Communication and Networking being her core strengths , Sonali is a vivacious PR Professional from Mumbai. She started her entrepreneurial journey in April 2014 with Public Relations being her forte and has ever since been churning new ideas to expand new business horizons. Sonali holds a Masters in Business Administration with Marketing as her specialization. She is actively involved with marketing intelligence, market research, brand management and ATL/BTL marketing. Having worked into customer service during her early days of career, she possesses enhanced experience in dealing with international clients. Her current profile involves global brand positioning, communication and media strategy.
Do we as agencies pride upon taking the client’s feedback constructively? Or are we stuck in the dilemma between ‘the client is always right’ and ‘we are the experts’ leading to discomfort and draining creativity?
Clients select agencies for their social media management based on several grounds- creativity being the first. As the client and the agency get engaged, the chances of differences of opinions and ideas in the initial phase are really high. The agency generally may think out loud with their creative zeal while the client may expect subtle and sober designs or vice versa. Many-a-time, the client has real high expectations from the agency of creative concepts for every single post; but each idea gets subjected to rejection. And thus begins the love-hate relationship between the client and agency, which eventually could lead to disagreements and a sour taste. In these delicate moments, how do we as an agency with creative minds at work, tackle the equation between the teams?
Sonali Ramaiya, Founder- Roarrr Media & Public Relations shares a few points for agencies to ponder upon, to be able to deliver the best and stand out as their go-to partners for marketing:
- Placing your thoughts is as important as listening to feedback: While suggesting an idea, they may want to tell you that it cannot work out or shouldn’t be done, without even listening to your story. Make sure that you are heard and you complete sharing your thoughts with a valid reasoning. Word play acts as a great tool in such situations, while you may not want to sound rude but assertive.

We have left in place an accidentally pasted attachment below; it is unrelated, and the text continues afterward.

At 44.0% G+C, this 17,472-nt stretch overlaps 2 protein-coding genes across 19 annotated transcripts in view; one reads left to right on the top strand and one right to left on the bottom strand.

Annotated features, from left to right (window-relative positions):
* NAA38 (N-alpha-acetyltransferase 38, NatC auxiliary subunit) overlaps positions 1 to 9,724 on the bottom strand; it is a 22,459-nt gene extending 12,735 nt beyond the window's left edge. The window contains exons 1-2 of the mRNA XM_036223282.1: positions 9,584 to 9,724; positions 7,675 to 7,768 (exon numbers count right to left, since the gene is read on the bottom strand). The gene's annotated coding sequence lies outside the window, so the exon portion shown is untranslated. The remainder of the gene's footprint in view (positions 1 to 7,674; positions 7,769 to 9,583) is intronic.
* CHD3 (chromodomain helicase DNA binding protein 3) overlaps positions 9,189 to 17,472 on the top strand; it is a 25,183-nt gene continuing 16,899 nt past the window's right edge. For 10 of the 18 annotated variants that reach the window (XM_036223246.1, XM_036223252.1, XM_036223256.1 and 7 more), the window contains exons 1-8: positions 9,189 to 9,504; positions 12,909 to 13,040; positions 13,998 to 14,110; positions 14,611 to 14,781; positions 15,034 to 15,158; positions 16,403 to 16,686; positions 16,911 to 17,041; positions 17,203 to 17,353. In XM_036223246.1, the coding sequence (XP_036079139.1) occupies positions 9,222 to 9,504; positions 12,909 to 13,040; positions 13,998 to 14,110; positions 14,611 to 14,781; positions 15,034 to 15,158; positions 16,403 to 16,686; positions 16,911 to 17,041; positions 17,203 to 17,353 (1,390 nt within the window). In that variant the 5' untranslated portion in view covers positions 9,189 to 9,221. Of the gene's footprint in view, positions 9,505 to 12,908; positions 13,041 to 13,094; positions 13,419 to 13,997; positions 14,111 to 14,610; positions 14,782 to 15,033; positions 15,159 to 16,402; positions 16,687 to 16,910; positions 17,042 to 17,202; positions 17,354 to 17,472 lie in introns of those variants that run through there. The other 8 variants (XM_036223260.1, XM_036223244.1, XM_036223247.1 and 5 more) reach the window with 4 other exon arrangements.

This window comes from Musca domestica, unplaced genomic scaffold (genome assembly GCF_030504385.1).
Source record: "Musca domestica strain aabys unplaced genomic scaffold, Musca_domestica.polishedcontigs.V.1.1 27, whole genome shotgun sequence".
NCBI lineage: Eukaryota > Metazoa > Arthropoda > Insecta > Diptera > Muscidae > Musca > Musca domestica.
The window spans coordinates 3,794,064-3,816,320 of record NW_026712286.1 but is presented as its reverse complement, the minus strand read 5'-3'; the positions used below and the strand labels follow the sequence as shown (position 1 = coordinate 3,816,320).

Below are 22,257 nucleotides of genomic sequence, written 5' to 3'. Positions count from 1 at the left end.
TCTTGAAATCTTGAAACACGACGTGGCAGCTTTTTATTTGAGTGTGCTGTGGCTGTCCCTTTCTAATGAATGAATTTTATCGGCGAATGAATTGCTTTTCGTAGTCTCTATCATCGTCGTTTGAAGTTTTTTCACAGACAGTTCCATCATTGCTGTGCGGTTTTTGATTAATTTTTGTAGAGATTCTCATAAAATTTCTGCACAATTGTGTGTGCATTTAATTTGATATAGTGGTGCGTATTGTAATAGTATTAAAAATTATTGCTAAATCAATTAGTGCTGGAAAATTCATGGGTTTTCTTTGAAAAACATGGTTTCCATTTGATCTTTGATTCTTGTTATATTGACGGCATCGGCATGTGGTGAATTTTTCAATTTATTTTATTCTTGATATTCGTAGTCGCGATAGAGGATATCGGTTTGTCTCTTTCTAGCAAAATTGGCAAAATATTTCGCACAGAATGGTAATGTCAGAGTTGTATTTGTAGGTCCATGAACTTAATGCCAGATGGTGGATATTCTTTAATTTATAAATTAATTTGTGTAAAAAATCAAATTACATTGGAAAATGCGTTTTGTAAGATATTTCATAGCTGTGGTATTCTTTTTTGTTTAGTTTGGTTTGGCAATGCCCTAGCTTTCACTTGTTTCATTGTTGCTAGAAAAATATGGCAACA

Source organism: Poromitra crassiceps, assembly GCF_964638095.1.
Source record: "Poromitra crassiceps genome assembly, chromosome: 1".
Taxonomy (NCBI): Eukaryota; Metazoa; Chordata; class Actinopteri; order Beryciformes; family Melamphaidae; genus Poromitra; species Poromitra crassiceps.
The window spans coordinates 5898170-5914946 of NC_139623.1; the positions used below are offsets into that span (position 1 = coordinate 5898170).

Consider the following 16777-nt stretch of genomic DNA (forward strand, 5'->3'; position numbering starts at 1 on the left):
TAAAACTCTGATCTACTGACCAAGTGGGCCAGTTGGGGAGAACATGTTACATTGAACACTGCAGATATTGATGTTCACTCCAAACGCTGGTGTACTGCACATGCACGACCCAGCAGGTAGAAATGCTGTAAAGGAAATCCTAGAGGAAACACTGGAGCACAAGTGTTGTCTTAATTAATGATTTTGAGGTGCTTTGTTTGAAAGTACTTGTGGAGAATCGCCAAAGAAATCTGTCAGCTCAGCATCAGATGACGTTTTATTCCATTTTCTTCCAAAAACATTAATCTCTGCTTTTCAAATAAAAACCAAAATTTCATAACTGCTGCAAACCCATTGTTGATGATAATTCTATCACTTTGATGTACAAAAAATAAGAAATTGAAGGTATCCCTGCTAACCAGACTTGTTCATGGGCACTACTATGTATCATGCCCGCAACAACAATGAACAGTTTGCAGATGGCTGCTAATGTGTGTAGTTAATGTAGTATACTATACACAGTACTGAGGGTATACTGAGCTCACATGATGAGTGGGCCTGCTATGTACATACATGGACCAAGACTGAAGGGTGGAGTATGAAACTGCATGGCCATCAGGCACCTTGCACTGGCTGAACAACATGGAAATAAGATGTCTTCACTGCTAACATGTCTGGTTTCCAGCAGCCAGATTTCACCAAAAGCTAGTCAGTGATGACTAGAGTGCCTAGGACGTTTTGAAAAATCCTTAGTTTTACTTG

- Tone down your creative mind from wild ideas: We are bound to come across as loud and flashy, given the risk taking attitude a creative mind is loaded with. Understand clearly by probing questions about the styling, designing and the theme the client wants to follow. While wanting to adhere to the client’s expectation, you still have room to suggest bending a rule.
- Set their expectations right: It is important to state terms for no. of times one can suggest alterations, right at the beginning of the engagement. Two to three sets of alterations may be considered as fair play, given the exclusive thought processes at both ends.
- Propose the design rather than the concept: Create now and edit after. Who knows where your creative mind will go? First design the concept with your initial instincts and then ask for as much feedback as possible, for changes. This may sound like extra effort, but would give them clarity rather than an abstract idea left to thrive on their imagination.
- Do not promise them the world: Honesty is the best policy when it comes to stating what you can deliver. Find out what they want to achieve. Site examples if need be, of past projects of similar nature to make the client understand what is possible for you to deliver and what isn’t.
- Establish regular conversation: Let communication be flowing soon after the initial kick-off meeting. Make weekly meetings a mandate between teams for improvement discussions and feedback. The feedback needs to be a two-way street with the correct usage of words and tonalities. Clients are happy when they are informed and connected to their agency.
- Make room for expressing your ideas: Some clients may come across as adamant while imposing their ideas and that often restricts the flow of creative juices. Don’t be bogged down. Advocate your concept without being emotional and keep digging out new concepts which you may use another time.
Working with creative agencies can be equally challenging for the client at the same time. It is crucial to evaluate our merits and shortcomings as an agency and continuously work upon them to create happy client experiences. The fun also lies in tackling challenges and converting them into opportunities to gain trust and be referred with confidence by the client as an agency that walks an extra mile!